Thoughts on Facilitated Communication – in Relation to “The Feed” on SBS ” ‘Inappropriate IQ Test’ Results in Thousands Misdiagnosed with Intellectual Disability”

I have just watched the programme that aired last night on “The Feed”: “ ‘Inappropriate IQ Test’ Results in Tens of Thousands Misdiagnosed with Intellectual Disability” and I wanted to share my thoughts.

Firstly, I would like to thank the participants in the program, their families and the people supporting them for sharing their stories.

“The Feed” presented Facilitated Communication (FC) as a communication method that enables people who have complex communication needs to access the education curriculum.

At best, FC locks a person into a communication method that requires another person to physically assist them to communicate and ensures they can never have a private conversation. At worst, FC brings into question the very authorship of the message being communicated.

One of the most problematic findings in FC research is that when the facilitator does not know what the communicator has been asked, the communicator cannot answer correctly.

Access options have changed considerably since FC was devised. Now, people can access communication devices using a switch, head controlled mouse or via eye gaze technology to select items on a screen. Occupational therapists work in this domain to assess, trial and evaluate access options for people who have complex communication needs.

Speech pathologists experienced in AAC (Augmentative and Alternative Communication) identify, evaluate and implement communication options for people who have little or no functional speech. Speech pathologists utilise evidence-based practice when selecting interventions, which means that the strategies they implement have quality evidence to support their use.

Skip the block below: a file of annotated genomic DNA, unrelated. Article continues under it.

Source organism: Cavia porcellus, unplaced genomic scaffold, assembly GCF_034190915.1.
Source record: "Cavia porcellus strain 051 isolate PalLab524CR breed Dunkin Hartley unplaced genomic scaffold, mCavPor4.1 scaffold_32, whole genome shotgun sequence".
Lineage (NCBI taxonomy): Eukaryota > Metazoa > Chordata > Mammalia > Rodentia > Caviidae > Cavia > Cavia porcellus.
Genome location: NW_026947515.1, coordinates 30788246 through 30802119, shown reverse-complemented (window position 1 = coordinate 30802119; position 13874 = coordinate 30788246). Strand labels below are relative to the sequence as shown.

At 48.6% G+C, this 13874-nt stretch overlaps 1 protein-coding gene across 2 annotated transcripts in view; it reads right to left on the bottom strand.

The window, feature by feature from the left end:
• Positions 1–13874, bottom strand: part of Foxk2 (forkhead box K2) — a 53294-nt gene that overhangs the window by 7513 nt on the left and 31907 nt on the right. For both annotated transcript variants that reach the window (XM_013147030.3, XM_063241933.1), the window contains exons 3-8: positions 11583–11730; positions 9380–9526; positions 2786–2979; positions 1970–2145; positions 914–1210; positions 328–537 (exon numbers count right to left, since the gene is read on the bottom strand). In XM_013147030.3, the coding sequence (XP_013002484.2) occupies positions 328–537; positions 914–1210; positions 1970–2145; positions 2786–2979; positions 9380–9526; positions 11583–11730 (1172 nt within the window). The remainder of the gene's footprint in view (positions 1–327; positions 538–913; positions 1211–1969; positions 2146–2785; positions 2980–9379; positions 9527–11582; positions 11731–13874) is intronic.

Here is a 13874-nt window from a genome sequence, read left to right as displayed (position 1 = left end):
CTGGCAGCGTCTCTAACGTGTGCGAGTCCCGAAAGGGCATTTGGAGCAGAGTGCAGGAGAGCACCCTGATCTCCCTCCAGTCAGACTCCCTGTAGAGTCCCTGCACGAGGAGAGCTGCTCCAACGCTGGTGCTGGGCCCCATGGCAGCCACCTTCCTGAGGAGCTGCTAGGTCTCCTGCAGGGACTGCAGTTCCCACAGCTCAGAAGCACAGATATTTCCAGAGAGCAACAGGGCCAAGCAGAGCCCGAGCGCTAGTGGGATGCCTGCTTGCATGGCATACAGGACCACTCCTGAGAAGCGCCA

Professionals make the best clinical decisions they can with the evidence that is currently available. They consult the research in their field regularly to ensure that their practises are in line with the current data. Importantly, they re-examine their views if and when the research points them in another direction. To consider FC as a viable communication option, we need high level evidence documenting independent and unbiased communication when the communicator has been facilitated to communicate, and high level evidence documenting transitions from the use of FC to independent communication. This data is not yet available.

Currently, we have many different communication options and access methods that can be trialled through a number of assistive technology suppliers around Australia. Victorians with communication difficulties have been able to access the Victorian Aids and Equipment Program, Electronic Communication Devices Scheme to obtain an electronic communication device for many years and we now have the National Disability Insurance Scheme, through which participants can obtain communication devices and mounts to safely attach a device to a wheelchair.

We can certainly do more to improve the educational outcomes for students with complex communication needs. We should increase AAC training for speech pathologists working in schools and provide more OT support. Professionals need to be aware of what communication options are available, how they can be accessed, and what the data tells us about their effectiveness. We also need more education in the community so that families know about potential communication options and where to access services.

At present, FC cannot be considered as a communication option for people who have complex communication needs. We need to focus our intervention on strategies that have been demonstrated in the literature as being effective, and assist the people we support to communicate independently.

As professionals, we need to work towards our own redundancy – so that people with complex communication needs don’t need us to be able to communicate independently.

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